1. Keep an open mind, stay flexible
Both authors and scientists embarked on this project with their own expectations as to how the process would unfold (some negative, some positive). However in most cases these preconceived ideas were soon challenged and as part of the process both scientists and authors had to adapt their expectations around one another. Although this was often challenging, it lead to new avenues of creative thought for both parties, and upon completion of the project everyone agreed that this had been an enjoyable and productive learning experience.
2. Communicating with a non-scientist one-to-one
This collaboration highlighted for the ECRs the importance of defining scientific terminology when communicating with non-scientists. Specifically one ECR (Sarah Fox) learnt to be wary scientific terms that also double as general usage words during (e.g. ‘plaque’ in neurophysiology has very different connotations in her field to, say, dental plaque).
3. Communicating with the public in live events
For some of the researchers it was their first time speaking at a public event. Therefore, this project provided an excellent opportunity for them to practice communicating their own work in a succinct and understandable manner.
4. Always be prepared
As a research scientist, who spends more time with computers than people, Sarah Fox admitted to being nervous with regard to communicating with the public at a live event. However, she found that arriving at the event with a prepared reading which had been well practised aided the process significantly. She even admitted to enjoying the ‘buzz’ she received from speaking, and hopes that in future she be less apprehensive about talking at public events.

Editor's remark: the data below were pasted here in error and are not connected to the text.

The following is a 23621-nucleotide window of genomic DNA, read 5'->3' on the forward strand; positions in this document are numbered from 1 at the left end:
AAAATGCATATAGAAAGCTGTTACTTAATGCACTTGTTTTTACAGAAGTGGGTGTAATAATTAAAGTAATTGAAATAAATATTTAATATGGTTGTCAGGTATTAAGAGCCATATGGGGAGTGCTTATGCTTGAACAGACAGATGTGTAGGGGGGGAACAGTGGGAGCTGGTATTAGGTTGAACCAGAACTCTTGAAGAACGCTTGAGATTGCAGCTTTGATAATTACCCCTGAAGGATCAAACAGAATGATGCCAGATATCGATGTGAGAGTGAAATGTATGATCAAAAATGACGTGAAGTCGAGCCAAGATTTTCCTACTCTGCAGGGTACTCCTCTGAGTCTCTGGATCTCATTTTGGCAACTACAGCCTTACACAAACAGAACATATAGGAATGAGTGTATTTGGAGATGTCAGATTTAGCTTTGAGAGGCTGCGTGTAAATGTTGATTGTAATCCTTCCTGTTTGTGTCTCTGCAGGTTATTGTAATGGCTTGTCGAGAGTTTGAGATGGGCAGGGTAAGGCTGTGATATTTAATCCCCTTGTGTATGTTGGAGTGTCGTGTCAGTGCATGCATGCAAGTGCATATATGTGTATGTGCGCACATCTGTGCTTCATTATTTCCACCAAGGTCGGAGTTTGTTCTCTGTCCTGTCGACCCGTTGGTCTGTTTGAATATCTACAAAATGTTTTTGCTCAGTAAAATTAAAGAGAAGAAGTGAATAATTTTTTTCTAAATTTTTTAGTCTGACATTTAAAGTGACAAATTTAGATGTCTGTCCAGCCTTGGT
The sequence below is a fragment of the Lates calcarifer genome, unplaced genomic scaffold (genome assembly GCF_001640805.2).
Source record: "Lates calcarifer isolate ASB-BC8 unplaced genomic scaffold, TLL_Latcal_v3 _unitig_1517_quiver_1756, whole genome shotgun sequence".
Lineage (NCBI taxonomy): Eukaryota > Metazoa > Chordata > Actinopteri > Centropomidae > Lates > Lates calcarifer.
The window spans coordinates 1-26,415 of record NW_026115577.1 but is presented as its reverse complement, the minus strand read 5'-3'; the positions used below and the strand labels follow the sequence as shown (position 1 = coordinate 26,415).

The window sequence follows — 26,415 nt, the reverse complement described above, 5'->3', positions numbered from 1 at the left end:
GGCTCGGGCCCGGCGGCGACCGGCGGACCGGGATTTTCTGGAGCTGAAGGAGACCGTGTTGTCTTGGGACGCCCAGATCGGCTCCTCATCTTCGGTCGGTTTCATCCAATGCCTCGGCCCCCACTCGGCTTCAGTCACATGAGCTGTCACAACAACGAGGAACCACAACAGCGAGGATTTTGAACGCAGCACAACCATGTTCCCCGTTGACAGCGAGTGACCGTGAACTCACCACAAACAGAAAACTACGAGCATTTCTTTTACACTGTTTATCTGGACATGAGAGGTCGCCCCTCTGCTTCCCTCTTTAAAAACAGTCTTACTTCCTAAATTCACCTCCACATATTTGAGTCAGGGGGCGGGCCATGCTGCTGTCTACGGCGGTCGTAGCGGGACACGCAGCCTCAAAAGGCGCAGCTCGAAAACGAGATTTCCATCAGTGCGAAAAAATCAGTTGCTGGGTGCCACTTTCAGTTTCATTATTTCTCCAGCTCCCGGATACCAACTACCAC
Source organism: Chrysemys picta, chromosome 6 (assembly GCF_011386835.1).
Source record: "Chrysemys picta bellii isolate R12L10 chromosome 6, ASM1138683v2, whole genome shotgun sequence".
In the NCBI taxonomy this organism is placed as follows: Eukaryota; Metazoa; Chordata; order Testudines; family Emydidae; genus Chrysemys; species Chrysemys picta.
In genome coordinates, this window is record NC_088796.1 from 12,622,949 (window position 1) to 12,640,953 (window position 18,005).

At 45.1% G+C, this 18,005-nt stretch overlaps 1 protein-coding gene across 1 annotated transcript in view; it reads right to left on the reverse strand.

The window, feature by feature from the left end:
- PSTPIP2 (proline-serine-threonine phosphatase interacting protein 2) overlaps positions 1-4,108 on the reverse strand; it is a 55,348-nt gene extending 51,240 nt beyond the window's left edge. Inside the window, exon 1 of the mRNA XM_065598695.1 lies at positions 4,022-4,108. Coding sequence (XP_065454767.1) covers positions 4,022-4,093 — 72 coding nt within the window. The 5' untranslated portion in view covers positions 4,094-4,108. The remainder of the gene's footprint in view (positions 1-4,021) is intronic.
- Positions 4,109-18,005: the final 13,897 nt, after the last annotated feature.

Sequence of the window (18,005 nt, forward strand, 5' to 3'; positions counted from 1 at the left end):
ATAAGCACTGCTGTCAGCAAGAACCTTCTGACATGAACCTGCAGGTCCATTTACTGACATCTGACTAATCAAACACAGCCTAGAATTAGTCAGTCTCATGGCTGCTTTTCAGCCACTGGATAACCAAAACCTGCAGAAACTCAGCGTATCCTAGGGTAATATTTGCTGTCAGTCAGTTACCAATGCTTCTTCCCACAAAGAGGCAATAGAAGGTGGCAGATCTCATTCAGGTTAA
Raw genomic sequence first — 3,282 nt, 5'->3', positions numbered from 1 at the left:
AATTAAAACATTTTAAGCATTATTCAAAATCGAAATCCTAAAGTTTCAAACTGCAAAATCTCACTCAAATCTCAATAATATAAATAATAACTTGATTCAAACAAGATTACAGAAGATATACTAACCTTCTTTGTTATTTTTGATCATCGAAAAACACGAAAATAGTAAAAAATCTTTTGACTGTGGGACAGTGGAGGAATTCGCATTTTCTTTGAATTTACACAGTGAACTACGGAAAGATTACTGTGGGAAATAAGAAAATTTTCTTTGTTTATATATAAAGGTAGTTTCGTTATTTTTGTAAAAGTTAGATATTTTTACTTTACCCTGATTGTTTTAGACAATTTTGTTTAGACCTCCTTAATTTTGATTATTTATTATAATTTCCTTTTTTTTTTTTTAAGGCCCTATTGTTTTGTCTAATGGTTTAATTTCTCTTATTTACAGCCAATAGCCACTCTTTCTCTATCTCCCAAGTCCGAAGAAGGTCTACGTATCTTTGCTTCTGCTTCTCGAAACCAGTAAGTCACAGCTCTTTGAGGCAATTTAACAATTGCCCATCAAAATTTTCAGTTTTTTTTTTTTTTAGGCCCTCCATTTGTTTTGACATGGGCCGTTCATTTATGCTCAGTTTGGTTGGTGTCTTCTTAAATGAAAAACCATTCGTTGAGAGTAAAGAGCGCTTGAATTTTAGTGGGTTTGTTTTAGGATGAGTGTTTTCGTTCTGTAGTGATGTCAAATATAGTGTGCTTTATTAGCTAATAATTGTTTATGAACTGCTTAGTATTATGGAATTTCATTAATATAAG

5. Widening your field of expertise
Research can and must focus scientists upon their specific area of expertise. However, it is also important for scientists to appreciate their own work as part of the larger sphere of scientific knowledge and advancement. For the ECRs involved in this project the act of collaborating with non-scientists and preparing an ‘interesting’ lay-scientific afterword required them to look beyond their specific line of research and appreciate its relevance to the wider world of science. This broadening of their academic horizons will undoubtedly aid them in their future careers.
6. Do not fear the metaphor
From an editor’s point of view, Comma had previously been warned off approaching science as merely a ‘metaphor kitty’ (as it is often treated by poetry). This was the attitude of science fiction writers we’d previously worked with, and in particular the editor of the previous project, Geoff Ryman, who viewed it as an intellectual cop-out. And yet, as long as acknowledgements are made to its limitations, metaphor can be used, indeed in many cases it must be used. It’s often all scientists themselves have, and this project ultimately felt like a vindication of careful, conscientious application of metaphor in science communication.